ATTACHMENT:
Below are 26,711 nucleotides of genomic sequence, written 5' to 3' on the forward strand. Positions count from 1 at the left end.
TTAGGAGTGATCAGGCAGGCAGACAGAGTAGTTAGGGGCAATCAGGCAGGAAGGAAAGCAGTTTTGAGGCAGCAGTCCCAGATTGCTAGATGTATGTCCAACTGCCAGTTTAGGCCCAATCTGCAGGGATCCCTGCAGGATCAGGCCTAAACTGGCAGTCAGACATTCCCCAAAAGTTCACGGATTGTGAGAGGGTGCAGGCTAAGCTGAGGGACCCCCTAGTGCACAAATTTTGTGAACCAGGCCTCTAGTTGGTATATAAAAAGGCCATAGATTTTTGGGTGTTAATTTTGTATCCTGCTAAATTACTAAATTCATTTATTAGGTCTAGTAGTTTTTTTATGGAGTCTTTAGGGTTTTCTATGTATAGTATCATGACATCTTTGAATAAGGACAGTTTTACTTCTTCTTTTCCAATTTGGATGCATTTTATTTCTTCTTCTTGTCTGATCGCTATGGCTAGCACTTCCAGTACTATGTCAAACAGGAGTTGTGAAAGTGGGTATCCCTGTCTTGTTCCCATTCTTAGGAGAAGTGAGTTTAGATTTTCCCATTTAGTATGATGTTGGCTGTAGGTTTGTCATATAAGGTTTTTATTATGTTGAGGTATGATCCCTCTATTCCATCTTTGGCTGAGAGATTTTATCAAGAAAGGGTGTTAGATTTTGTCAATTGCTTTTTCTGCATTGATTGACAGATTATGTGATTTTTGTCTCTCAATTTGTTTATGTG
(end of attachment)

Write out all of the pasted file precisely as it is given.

Below are 26,711 nucleotides of genomic sequence, written 5' to 3' on the forward strand. Positions count from 1 at the left end.
TTAGGAGTGATCAGGCAGGCAGACAGAGTAGTTAGGGGCAATCAGGCAGGAAGGAAAGCAGTTTTGAGGCAGCAGTCCCAGATTGCTAGATGTATGTCCAACTGCCAGTTTAGGCCCAATCTGCAGGGATCCCTGCAGGATCAGGCCTAAACTGGCAGTCAGACATTCCCCAAAAGTTCACGGATTGTGAGAGGGTGCAGGCTAAGCTGAGGGACCCCCTAGTGCACAAATTTTGTGAACCAGGCCTCTAGTTGGTATATAAAAAGGCCATAGATTTTTGGGTGTTAATTTTGTATCCTGCTAAATTACTAAATTCATTTATTAGGTCTAGTAGTTTTTTTATGGAGTCTTTAGGGTTTTCTATGTATAGTATCATGACATCTTTGAATAAGGACAGTTTTACTTCTTCTTTTCCAATTTGGATGCATTTTATTTCTTCTTCTTGTCTGATCGCTATGGCTAGCACTTCCAGTACTATGTCAAACAGGAGTTGTGAAAGTGGGTATCCCTGTCTTGTTCCCATTCTTAGGAGAAGTGAGTTTAGATTTTCCCATTTAGTATGATGTTGGCTGTAGGTTTGTCATATAAGGTTTTTATTATGTTGAGGTATGATCCCTCTATTCCATCTTTGGCTGAGAGATTTTATCAAGAAAGGGTGTTAGATTTTGTCAATTGCTTTTTCTGCATTGATTGACAGATTATGTGATTTTTGTCTCTCAATTTGTTTATGTG